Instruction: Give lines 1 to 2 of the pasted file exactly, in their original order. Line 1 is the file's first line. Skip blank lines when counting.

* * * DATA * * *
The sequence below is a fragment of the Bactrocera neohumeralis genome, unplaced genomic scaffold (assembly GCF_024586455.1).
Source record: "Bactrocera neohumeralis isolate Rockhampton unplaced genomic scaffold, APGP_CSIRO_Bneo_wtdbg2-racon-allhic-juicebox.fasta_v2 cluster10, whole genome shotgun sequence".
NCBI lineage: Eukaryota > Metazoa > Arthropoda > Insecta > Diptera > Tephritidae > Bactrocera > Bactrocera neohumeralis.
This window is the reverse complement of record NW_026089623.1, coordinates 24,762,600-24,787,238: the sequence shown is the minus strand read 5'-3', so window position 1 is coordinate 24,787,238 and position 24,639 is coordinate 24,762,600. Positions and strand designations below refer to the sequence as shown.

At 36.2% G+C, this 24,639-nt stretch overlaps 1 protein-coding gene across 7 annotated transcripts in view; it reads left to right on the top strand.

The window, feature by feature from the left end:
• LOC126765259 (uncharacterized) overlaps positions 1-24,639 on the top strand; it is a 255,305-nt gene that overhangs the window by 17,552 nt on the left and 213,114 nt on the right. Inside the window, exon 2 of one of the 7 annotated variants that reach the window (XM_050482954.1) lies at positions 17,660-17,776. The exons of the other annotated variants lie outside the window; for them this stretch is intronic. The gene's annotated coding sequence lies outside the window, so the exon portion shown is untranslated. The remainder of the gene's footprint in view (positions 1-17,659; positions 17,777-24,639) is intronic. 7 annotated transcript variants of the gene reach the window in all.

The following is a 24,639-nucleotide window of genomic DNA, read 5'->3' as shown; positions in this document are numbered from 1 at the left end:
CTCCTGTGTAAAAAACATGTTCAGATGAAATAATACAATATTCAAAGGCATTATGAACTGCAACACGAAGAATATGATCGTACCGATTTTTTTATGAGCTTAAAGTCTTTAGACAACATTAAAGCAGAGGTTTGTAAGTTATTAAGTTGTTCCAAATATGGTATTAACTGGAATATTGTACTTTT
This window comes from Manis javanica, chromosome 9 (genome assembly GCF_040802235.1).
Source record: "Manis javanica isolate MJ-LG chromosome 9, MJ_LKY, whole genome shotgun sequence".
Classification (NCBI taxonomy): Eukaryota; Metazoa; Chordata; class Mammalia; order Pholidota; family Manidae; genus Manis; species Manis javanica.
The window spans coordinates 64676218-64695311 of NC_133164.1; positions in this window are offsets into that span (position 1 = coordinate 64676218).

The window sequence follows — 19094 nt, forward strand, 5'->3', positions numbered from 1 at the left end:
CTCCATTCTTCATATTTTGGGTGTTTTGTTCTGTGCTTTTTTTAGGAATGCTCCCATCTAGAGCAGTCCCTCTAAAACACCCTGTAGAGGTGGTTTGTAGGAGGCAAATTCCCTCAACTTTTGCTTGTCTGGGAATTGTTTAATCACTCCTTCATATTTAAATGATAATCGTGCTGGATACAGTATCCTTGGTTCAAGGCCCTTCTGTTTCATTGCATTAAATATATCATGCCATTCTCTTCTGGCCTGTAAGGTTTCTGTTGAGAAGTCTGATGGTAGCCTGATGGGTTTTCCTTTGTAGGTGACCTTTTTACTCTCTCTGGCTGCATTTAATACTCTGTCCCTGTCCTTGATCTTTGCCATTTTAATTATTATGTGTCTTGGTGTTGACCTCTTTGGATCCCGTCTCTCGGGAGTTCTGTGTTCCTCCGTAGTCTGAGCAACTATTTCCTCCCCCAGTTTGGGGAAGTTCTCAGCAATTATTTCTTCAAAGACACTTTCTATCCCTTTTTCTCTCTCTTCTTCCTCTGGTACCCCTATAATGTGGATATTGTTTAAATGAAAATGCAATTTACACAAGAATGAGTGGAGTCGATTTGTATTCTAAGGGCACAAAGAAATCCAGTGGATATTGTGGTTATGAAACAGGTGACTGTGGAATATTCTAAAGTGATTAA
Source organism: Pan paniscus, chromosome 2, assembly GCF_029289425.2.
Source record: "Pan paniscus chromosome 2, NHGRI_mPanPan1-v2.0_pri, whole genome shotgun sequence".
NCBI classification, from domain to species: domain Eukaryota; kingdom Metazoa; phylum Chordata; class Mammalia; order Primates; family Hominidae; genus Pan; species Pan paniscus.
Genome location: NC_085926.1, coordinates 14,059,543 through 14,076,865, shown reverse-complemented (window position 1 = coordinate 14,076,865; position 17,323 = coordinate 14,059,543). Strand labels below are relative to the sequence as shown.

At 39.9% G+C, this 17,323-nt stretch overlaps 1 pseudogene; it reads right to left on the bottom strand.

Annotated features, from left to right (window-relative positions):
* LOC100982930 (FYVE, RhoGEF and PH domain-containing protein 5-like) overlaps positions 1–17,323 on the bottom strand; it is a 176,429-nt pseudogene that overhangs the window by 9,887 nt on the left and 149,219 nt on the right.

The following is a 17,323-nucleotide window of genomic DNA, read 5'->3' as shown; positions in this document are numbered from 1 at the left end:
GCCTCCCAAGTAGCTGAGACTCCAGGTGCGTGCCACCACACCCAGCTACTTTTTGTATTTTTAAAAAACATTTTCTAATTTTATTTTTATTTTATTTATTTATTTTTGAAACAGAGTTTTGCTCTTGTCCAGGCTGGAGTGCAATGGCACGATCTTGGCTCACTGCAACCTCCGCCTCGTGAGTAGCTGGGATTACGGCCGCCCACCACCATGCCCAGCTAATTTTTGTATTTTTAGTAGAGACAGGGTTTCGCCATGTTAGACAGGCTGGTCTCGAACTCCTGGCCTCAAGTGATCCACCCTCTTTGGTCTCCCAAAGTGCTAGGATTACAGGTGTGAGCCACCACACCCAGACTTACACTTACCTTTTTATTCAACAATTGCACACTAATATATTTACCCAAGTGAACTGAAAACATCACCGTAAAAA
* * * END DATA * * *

The sequence below is a fragment of the Bactrocera neohumeralis genome, unplaced genomic scaffold (assembly GCF_024586455.1).
Source record: "Bactrocera neohumeralis isolate Rockhampton unplaced genomic scaffold, APGP_CSIRO_Bneo_wtdbg2-racon-allhic-juicebox.fasta_v2 cluster10, whole genome shotgun sequence".